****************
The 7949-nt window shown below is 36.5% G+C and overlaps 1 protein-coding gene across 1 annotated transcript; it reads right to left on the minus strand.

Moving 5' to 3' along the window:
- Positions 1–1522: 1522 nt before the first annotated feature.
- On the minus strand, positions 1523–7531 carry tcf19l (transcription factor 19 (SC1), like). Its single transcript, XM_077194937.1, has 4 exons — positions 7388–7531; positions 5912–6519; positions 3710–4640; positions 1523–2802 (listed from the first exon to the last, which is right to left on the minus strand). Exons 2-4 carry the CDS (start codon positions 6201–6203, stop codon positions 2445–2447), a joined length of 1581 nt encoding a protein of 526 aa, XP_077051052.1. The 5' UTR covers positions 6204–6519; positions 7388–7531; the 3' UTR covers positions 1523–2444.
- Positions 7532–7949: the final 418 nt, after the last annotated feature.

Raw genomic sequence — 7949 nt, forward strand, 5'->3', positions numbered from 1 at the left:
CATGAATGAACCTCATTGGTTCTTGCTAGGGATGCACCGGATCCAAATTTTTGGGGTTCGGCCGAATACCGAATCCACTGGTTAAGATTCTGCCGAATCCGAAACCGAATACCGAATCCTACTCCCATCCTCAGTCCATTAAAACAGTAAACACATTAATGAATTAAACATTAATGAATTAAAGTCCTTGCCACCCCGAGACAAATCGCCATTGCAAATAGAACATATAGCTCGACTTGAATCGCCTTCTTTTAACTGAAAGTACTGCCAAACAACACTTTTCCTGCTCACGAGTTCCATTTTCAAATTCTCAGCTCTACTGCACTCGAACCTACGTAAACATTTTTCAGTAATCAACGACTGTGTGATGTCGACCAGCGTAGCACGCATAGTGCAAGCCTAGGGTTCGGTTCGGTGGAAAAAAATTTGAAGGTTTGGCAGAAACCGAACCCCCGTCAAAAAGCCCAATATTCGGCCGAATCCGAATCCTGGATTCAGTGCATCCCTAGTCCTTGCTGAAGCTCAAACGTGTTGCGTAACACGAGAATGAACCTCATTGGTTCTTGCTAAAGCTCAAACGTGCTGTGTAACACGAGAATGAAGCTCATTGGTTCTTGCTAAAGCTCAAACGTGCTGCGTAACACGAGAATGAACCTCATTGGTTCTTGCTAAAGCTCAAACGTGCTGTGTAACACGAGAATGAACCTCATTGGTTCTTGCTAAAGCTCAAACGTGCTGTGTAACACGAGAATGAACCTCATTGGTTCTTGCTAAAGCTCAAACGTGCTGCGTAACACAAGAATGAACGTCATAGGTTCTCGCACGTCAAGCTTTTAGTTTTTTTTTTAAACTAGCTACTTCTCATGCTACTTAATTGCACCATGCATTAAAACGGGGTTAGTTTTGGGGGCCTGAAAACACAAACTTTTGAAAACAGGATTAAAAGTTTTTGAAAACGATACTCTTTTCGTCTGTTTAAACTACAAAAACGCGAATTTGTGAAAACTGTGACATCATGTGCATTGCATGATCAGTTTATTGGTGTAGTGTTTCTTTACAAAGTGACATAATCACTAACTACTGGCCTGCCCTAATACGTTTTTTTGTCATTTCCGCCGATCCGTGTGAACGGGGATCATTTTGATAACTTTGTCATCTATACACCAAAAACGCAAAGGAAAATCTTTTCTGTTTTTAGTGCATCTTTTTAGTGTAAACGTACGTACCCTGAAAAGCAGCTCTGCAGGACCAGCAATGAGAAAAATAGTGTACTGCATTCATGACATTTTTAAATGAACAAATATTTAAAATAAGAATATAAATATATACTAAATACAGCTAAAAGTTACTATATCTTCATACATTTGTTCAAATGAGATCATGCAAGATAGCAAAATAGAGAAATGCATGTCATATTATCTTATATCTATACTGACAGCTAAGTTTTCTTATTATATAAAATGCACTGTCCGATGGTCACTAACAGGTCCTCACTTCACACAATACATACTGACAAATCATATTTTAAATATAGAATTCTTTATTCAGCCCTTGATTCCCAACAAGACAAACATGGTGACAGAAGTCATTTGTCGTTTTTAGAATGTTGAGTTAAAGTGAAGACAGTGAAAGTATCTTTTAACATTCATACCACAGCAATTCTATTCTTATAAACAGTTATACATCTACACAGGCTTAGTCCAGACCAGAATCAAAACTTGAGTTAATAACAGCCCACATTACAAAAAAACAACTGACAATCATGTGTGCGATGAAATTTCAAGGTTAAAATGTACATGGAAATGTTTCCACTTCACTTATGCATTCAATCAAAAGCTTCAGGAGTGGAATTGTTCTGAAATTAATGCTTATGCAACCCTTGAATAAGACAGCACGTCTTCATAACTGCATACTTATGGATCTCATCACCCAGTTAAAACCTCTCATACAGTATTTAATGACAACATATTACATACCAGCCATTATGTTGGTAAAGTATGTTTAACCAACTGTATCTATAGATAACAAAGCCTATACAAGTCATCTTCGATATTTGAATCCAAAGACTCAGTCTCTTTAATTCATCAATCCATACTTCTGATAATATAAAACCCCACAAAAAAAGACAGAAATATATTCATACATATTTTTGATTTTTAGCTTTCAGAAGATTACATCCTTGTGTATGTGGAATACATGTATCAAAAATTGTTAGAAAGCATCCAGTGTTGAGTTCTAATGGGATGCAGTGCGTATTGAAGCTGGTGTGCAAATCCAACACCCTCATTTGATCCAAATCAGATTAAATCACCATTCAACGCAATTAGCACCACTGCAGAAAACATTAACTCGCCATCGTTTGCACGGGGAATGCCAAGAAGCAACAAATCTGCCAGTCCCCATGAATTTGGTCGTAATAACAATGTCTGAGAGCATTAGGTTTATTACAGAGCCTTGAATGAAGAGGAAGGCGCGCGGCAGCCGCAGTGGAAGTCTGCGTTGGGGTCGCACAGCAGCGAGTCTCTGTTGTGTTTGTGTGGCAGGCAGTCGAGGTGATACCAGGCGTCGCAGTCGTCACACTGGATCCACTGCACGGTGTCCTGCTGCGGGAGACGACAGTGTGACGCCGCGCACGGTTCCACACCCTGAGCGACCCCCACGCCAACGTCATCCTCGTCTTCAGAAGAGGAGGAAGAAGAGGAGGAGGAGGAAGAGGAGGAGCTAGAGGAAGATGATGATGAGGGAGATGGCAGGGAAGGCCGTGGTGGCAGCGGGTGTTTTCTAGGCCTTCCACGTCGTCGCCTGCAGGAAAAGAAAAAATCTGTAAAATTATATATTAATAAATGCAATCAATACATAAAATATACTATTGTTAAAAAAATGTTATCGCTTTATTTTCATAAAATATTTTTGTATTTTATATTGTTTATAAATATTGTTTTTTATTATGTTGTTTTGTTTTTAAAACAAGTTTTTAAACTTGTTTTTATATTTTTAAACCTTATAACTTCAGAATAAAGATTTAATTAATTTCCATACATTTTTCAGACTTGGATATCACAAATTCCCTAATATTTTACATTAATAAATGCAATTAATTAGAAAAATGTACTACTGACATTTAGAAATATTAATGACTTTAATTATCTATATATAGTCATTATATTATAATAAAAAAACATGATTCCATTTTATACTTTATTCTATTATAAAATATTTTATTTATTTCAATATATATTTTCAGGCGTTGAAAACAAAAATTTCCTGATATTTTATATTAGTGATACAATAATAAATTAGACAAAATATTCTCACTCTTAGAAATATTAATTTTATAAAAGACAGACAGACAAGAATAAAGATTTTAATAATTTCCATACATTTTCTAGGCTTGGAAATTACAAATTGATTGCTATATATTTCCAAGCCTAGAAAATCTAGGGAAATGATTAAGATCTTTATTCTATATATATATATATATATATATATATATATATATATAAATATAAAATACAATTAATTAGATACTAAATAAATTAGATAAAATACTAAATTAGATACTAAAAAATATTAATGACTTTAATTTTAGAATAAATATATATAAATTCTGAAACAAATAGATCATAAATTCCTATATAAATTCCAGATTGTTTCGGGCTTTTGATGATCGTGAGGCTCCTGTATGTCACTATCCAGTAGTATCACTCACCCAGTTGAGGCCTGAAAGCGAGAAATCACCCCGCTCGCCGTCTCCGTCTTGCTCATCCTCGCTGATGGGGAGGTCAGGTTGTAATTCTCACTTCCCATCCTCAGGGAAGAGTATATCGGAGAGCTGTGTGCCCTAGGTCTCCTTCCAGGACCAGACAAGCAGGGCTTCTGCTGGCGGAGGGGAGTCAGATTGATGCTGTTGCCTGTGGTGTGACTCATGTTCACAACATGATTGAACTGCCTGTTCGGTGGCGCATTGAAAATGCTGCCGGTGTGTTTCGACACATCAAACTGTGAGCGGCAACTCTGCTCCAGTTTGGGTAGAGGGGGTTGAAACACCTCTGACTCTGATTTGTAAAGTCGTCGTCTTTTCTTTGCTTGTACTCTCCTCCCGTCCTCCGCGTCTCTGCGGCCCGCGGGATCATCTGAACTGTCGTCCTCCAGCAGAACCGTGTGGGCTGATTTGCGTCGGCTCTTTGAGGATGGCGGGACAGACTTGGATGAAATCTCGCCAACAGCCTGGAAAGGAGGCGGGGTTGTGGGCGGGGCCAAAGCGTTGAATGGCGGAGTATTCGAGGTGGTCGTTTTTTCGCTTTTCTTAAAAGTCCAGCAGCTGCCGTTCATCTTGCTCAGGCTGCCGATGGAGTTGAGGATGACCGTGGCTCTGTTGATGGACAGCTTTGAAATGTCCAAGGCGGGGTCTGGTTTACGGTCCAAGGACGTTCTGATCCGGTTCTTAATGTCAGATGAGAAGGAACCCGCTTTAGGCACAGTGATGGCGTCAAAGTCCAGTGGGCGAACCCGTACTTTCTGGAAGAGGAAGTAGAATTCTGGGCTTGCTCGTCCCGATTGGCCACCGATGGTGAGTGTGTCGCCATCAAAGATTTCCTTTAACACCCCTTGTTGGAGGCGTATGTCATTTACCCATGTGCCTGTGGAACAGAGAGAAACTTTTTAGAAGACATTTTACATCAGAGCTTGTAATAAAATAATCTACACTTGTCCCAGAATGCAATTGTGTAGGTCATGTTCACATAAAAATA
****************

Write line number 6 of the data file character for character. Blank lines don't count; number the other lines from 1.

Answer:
Raw genomic sequence — 7949 nt, forward strand, 5'->3', positions numbered from 1 at the left: